Ian Rappaport, who you may recall was an Alabama beat reporter well before moving on the NFL Network (and a very reliable guy,) is reporting that the NFL is going to come panting after Saban again.
From the Mothership:
Saban was previously linked to the Colts' wish list. He's already addressed job rumors in general this season, saying he intends to finish his career in Tuscaloosa. He tested the NFL waters for two forgettable seasons with the Miami Dolphins in 2005 and 2006, before returning to college to form a powerhouse in Tuscaloosa. Getting him back to the NFL won't be easy.
Per Rappaport, the Colts (among others) are "going to make Nick Saban say no" before moving on to other candidates.
Guess what? He will.
Saban has his daughter and his grandbaby in the area. Saban has a new Mercedes dealership in the area (and do you think that guy is going to let someone else manage it without supervision or be unable to check in occasionally while he's 900 miles away in Cleveland?) Ms. Terry has repeatedly stressed that this is home. Saban has said that this is the closest he's come to setting down roots -- that he has very good, lifelong friends here now. This is to say nothing of where his true loves lie: He loves teaching college kids. He enjoys coaching them. He thrives on mentoring them into adulthood.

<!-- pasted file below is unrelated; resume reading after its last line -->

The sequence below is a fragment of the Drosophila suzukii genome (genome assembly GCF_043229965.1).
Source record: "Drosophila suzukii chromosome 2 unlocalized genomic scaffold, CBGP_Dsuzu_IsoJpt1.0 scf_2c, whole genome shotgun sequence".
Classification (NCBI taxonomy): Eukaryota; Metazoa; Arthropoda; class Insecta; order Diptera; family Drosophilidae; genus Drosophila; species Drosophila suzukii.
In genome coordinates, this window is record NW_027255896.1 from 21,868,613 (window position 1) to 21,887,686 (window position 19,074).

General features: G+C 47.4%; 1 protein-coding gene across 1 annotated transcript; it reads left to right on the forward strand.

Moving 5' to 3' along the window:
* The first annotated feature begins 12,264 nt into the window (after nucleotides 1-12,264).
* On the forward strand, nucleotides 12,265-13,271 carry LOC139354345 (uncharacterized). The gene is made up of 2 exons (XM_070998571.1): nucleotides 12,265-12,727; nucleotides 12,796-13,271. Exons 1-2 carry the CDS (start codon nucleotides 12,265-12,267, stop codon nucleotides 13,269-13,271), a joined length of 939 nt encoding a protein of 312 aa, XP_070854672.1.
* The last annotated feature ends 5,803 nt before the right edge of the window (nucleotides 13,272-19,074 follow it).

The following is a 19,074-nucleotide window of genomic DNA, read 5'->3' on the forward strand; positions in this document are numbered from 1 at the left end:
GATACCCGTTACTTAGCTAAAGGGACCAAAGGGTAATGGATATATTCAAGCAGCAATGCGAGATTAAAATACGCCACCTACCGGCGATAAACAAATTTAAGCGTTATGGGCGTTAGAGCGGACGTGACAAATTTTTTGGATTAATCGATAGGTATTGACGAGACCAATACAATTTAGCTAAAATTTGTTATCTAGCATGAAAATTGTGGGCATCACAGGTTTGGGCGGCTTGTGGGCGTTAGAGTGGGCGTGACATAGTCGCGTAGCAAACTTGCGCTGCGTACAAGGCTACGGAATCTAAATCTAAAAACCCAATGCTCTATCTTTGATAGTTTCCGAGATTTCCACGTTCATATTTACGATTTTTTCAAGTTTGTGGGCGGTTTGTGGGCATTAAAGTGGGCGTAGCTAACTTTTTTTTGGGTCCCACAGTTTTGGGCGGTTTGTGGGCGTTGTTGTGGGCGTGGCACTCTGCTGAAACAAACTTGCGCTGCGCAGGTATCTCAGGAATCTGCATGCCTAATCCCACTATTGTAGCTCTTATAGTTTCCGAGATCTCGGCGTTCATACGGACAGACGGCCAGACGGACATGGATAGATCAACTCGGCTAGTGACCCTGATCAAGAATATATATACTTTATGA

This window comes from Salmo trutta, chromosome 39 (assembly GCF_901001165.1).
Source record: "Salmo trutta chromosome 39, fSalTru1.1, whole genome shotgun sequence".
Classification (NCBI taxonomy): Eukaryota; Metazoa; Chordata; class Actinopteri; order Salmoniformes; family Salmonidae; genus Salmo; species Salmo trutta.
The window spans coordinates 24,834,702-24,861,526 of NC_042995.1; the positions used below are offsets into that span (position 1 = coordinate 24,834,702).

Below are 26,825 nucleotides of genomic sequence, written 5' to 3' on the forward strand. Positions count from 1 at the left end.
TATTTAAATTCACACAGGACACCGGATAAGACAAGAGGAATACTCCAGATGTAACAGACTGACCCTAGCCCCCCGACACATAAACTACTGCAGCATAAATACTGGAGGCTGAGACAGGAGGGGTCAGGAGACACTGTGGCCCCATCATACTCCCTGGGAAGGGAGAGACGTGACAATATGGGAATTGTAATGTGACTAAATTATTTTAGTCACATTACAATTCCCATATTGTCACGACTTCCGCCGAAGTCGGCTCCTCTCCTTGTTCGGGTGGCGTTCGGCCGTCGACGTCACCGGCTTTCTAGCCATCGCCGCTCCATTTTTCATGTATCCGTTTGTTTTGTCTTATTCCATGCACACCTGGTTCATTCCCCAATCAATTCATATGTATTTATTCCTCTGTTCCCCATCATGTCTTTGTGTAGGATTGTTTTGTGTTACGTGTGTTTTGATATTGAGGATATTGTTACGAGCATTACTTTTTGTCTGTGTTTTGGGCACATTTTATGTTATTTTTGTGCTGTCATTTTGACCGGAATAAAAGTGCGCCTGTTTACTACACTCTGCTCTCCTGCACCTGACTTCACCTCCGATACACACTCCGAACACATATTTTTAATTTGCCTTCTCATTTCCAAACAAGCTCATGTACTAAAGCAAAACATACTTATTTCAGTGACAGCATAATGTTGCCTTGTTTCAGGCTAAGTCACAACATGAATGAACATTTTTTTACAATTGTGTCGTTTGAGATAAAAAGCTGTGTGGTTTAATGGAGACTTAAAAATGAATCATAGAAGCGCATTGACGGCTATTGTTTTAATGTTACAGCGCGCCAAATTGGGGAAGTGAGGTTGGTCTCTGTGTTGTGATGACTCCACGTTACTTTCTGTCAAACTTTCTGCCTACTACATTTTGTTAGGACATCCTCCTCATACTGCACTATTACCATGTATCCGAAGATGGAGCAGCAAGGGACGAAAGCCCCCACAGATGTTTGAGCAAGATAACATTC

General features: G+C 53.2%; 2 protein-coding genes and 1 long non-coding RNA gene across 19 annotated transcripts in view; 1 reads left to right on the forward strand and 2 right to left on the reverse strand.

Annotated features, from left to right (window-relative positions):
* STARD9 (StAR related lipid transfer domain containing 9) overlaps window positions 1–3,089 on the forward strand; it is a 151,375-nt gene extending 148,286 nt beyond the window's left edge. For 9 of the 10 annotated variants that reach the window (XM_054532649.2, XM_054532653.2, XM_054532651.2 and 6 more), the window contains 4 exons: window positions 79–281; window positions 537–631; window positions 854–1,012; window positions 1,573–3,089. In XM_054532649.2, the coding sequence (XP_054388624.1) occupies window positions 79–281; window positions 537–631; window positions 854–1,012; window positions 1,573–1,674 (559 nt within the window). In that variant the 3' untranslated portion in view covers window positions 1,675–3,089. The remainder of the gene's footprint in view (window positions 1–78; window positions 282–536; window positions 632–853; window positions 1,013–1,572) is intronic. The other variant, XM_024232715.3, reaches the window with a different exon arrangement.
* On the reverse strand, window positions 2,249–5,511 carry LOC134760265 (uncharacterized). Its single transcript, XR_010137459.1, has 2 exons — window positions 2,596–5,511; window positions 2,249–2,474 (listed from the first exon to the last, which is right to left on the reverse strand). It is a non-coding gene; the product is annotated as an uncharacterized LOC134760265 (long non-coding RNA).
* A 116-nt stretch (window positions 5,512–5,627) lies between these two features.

There's also the little matter of the utter control he wields in Tuscaloosa and his advancing age. Saban is 64 years old, albeit a well-conditioned 64. Still, does he want to rebuild a tire fire NFL franchise with no control over personnel? Doubtful.
Was there a time or place when Nick Saban would leave? Absolutely. The most recent, and I believe the final viable candidate, was the Texas opening following the 2013 season. Like Alabama, the Horns are historical college football royalty. Rebuilding yet another powerhouse would have been enough to mark his legacy. Ultimately, the pull of home called. Fortunately for Alabama fans, "home" is Tuscaloosa, where there is a great big legend waiting to unseat, or at the least, take his place alongside.
It would take one helluva' program, historically on par with Alabama, for Saban to even give leaving serious consideration. There is only one in that wheelhouse: Notre Dame. Still, for the forgoing and above reasons (coupled with ND's notorious admissions headaches) he'd reluctantly thumbs-down the Fighting Irish.
Saban has said that he wants to retire at the University of Alabama. For once, why can't we -- collectively -- believe him?